Our Schools, Our Kids, Our Future
21st Century Schools . . .
During the recent Texas Association of School Administrators Mid-Winter Conference that I attended with thousands of other administrators, most of the sessions revolved around school transformation and developing learners who are ready for careers in the 21st Century. How do we develop students for current positions when we have very little information about the many newly created jobs in today’s society? How can we possibly prepare students for careers that are not yet invented? As educators, we are collaborating with community members to successfully solve these and other current questions.
We do not need to read all the recent research to support what we already know - students learn differently today than they did while you or I were in school. This phenomenon can be observed in schools today on a daily basis. Students now have the ability to gather information much faster than teachers can teach it. They can multi-task and learn much more than we ever could. Their aptitude to learn through a variety of mediums is conducive to preparing students for jobs that will be available when they graduate from high school or college. Rather than rote memorization of facts, it is now more important for us to teach students how to locate information and then how to utilize this knowledge to collaborate, solve problems, and to think critically.
In addition to being able to facilitate student learning, educators must be able to inspire students to learn. Educational leaders agree that the teacher is the single most important facet of a good education. While support from home is extremely helpful, classroom teachers make the biggest difference in whether a child can be successful in school. As educators, we must continue to look for a hook to entice students to want to learn and then be facilitators of that learning. Parents are still encouraged to be partners in this evolving type of student learning.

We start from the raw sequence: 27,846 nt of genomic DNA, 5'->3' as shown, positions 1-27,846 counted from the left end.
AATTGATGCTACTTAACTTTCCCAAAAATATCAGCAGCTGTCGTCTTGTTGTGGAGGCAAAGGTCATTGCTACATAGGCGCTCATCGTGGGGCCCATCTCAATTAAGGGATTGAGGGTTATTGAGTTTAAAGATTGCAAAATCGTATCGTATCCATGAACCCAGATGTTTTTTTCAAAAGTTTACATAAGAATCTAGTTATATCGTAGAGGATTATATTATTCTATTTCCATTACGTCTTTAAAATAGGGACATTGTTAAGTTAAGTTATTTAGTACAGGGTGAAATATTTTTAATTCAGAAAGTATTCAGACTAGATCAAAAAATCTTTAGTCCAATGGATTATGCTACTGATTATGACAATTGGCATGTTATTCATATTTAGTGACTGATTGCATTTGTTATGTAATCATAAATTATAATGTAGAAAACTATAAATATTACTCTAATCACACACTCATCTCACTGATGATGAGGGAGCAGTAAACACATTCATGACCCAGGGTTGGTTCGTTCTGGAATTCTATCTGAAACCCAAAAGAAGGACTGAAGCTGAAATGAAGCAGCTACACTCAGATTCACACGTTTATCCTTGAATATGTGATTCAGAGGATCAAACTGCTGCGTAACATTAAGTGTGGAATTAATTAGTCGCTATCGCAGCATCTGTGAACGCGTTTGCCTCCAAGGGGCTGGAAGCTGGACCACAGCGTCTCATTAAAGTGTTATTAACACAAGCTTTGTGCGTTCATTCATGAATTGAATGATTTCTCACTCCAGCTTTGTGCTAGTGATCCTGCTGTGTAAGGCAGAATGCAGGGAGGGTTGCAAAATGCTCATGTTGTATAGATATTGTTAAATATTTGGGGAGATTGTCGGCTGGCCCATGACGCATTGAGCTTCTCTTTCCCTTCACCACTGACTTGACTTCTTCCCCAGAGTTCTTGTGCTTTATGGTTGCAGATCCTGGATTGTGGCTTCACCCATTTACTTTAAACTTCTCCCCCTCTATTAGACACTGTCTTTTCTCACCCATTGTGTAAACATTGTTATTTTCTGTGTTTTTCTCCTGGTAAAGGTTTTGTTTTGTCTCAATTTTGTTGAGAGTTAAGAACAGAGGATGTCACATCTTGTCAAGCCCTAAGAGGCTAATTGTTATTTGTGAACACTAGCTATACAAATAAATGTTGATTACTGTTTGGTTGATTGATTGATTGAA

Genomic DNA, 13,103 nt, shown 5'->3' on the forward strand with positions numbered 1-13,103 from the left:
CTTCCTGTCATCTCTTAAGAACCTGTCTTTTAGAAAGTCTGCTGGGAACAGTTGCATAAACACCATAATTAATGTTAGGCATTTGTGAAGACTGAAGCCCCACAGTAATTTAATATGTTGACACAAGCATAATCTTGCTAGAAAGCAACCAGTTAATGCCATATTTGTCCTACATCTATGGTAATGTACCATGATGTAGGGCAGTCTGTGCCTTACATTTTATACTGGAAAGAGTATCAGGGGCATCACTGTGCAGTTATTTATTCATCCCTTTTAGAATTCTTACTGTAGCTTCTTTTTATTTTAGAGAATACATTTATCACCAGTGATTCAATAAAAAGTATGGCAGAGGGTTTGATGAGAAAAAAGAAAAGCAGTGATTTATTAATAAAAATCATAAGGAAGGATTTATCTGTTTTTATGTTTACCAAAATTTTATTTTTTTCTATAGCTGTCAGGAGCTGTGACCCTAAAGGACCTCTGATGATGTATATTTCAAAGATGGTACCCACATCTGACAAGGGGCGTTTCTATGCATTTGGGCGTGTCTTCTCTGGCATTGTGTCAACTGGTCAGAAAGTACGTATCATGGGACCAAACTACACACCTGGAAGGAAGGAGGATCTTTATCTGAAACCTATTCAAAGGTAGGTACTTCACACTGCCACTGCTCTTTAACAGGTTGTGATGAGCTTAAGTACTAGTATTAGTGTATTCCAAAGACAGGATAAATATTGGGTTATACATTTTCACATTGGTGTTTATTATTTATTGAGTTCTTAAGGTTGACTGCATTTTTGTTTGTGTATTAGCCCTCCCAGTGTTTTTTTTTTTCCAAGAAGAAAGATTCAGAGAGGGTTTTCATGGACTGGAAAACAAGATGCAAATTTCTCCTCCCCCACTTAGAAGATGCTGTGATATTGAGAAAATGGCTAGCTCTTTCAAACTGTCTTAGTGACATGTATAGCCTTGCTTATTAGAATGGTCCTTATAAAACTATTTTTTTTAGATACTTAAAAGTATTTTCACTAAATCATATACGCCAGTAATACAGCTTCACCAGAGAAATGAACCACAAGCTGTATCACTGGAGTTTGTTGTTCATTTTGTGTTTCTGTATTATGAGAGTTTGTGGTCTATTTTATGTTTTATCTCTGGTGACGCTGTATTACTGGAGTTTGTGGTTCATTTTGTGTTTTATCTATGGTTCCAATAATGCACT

Modern technology entices and interests most students these days even though it cannot replace the teacher. With a majority of students, it is that relationship with the teacher that motivates him/her to learn and technology can be a tool to facilitate what is being learned and help prepare them for the 21st Century. A good teacher is still a good teacher and technology is one of many tools which teachers can utilize to reach students.
Many schools are now changing the look of classrooms because some students learn better in a variety of environments. Building new schools equipped with technology and learning centers rather than all traditional classrooms is another avenue in which districts are moving. Having innovative buildings and structures in place can also help to prepare students for the 21st Century and can also assist educators with motivating and preparing students. Environments must be conducive for learning communication skills, how to collaborate, how to think critically and to enhance creativity.
Many, many strategies can be put into place for districts to develop students to be ready for 21st Century careers. On March 24th at 6:00pm, PISD will be hosting an Education Summit. This will be a time where parents, community members, businesses, educators and students can come together to collaborate on what 21st Century Learning should look like in Palacios. We would like input from the public and staff about the vision of education for our Palacios students. Please join us. Information about the summit will be available on the PISD website and in the Palacios Beacon.